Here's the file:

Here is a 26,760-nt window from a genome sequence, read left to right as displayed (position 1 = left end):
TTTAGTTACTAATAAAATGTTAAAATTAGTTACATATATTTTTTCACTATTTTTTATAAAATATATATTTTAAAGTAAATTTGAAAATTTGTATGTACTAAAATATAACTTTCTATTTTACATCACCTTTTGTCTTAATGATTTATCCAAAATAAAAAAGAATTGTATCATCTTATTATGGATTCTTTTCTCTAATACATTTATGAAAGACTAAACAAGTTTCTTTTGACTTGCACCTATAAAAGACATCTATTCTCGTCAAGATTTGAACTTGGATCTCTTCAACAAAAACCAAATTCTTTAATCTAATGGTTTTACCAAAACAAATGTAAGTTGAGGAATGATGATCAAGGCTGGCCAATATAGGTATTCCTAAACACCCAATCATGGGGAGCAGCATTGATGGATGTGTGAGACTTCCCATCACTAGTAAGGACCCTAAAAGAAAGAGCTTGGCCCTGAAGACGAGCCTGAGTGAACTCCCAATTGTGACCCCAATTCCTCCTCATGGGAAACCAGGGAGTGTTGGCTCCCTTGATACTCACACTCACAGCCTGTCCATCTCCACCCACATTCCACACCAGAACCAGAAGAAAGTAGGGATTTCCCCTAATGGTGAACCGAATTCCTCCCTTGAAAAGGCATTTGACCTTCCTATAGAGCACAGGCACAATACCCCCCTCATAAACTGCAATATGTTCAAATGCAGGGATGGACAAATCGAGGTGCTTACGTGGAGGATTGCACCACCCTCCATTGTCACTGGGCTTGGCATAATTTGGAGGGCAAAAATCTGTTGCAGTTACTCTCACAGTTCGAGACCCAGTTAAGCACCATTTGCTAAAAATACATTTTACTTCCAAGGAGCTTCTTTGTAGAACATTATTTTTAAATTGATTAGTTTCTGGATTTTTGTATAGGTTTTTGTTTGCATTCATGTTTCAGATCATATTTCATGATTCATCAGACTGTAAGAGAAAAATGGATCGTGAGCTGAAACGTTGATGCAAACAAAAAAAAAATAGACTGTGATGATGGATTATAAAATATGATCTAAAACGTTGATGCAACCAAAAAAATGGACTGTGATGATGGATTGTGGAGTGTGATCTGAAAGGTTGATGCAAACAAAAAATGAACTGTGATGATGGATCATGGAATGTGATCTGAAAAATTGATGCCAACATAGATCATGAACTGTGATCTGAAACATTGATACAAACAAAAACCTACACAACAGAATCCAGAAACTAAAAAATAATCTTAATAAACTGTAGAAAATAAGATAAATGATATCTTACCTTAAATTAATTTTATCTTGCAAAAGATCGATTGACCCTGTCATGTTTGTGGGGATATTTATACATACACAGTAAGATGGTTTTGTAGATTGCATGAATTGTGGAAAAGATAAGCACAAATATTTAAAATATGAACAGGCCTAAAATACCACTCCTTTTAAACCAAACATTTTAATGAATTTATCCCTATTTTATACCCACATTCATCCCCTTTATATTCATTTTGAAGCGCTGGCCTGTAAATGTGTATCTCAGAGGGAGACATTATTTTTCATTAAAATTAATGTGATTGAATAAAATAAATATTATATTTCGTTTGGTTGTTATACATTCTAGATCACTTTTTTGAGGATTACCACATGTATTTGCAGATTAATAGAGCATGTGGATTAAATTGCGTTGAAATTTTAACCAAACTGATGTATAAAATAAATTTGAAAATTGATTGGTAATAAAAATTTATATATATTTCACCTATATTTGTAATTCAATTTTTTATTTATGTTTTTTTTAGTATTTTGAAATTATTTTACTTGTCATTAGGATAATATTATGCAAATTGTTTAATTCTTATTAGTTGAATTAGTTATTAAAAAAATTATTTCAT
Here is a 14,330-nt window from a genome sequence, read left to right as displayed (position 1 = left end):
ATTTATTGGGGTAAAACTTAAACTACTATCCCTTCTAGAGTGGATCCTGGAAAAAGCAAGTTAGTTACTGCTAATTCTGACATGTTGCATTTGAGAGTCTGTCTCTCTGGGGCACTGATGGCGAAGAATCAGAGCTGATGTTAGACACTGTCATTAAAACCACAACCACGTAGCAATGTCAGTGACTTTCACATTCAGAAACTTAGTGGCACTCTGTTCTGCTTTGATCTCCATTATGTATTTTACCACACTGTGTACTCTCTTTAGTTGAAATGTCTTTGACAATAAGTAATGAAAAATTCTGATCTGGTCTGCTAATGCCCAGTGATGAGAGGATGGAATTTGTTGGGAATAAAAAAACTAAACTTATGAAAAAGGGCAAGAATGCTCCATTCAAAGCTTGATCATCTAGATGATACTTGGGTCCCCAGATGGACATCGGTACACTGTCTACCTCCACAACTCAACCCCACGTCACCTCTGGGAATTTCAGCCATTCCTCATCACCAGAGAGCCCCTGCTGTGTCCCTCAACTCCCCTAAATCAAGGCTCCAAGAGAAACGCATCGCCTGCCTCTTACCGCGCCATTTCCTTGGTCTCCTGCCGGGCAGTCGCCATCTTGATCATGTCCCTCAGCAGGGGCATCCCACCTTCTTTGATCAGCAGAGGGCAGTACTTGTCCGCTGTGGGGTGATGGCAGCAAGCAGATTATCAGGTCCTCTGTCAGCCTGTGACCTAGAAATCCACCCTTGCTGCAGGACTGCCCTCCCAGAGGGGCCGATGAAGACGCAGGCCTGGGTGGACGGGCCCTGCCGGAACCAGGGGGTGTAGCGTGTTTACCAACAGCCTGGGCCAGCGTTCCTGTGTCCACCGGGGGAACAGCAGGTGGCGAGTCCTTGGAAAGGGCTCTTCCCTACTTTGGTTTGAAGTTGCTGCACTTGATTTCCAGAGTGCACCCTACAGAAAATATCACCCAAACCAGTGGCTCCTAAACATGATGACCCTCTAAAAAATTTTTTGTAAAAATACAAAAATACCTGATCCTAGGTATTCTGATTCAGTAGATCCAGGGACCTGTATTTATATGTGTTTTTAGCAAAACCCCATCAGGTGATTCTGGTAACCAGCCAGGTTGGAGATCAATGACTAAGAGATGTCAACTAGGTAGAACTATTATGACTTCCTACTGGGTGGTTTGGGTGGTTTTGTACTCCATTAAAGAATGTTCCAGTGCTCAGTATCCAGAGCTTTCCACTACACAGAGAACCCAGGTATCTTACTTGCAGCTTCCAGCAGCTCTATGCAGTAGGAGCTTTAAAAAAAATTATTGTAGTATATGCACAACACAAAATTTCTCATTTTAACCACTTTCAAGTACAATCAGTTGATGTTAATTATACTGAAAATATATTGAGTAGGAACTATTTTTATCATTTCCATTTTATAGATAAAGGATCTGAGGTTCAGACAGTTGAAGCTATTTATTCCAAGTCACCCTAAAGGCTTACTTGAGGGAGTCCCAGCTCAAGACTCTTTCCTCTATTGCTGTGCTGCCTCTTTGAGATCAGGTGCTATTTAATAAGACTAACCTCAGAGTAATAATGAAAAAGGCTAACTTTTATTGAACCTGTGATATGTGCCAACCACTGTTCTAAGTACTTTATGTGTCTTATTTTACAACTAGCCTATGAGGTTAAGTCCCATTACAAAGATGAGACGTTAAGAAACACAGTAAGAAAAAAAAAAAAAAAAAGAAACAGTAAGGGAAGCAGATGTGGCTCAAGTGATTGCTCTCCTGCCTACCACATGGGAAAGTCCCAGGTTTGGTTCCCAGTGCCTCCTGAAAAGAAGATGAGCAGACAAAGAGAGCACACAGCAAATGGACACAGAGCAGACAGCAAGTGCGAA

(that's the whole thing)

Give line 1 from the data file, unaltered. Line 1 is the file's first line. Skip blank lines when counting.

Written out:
Here is a 26,760-nt window from a genome sequence, read left to right as displayed (position 1 = left end):